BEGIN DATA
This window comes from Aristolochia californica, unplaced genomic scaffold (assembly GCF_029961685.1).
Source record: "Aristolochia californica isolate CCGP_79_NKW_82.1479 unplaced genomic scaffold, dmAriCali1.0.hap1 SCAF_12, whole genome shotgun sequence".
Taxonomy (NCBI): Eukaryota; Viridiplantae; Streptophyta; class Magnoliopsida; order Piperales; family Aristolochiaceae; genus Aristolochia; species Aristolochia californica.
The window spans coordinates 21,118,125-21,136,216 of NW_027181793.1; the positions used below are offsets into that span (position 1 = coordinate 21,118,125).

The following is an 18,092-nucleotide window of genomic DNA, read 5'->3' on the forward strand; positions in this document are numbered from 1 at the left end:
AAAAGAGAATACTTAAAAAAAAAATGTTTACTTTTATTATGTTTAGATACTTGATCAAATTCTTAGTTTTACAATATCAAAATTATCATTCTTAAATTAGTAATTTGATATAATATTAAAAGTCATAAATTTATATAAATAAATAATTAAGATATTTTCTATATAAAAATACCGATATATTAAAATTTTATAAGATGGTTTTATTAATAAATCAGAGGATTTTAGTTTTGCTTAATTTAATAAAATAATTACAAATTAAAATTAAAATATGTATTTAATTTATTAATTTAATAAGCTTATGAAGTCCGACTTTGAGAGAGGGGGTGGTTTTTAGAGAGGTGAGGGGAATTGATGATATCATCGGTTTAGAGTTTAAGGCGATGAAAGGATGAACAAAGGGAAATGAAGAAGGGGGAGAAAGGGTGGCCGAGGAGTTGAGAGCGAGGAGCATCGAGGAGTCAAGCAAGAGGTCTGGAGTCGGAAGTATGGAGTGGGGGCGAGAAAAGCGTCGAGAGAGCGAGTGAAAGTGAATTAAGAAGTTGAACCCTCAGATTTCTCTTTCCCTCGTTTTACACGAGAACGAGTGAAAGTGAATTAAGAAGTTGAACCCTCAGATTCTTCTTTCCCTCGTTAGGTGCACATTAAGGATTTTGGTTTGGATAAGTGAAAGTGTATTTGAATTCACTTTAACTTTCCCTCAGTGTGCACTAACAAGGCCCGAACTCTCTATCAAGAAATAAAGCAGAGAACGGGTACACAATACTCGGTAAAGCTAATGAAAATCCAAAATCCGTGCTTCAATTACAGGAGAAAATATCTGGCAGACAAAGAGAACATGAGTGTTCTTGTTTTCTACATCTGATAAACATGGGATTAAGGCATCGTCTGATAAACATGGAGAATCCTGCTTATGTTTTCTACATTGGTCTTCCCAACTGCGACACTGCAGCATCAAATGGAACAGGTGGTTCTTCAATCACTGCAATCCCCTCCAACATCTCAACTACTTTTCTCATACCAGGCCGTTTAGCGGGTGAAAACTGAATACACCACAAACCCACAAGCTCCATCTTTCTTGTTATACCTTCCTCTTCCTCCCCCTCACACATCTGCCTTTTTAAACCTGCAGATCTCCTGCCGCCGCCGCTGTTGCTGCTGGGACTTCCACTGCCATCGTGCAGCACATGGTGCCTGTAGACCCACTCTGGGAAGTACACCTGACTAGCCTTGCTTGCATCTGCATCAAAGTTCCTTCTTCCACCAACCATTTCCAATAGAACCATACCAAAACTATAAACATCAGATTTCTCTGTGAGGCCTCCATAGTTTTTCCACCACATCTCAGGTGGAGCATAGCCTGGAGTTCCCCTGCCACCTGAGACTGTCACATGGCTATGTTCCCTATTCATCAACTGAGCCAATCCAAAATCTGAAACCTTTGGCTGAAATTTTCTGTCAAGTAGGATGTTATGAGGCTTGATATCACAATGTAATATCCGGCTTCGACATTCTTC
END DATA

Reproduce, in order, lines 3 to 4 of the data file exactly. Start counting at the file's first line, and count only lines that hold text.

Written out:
Taxonomy (NCBI): Eukaryota; Viridiplantae; Streptophyta; class Magnoliopsida; order Piperales; family Aristolochiaceae; genus Aristolochia; species Aristolochia californica.
The window spans coordinates 21,118,125-21,136,216 of NW_027181793.1; the positions used below are offsets into that span (position 1 = coordinate 21,118,125).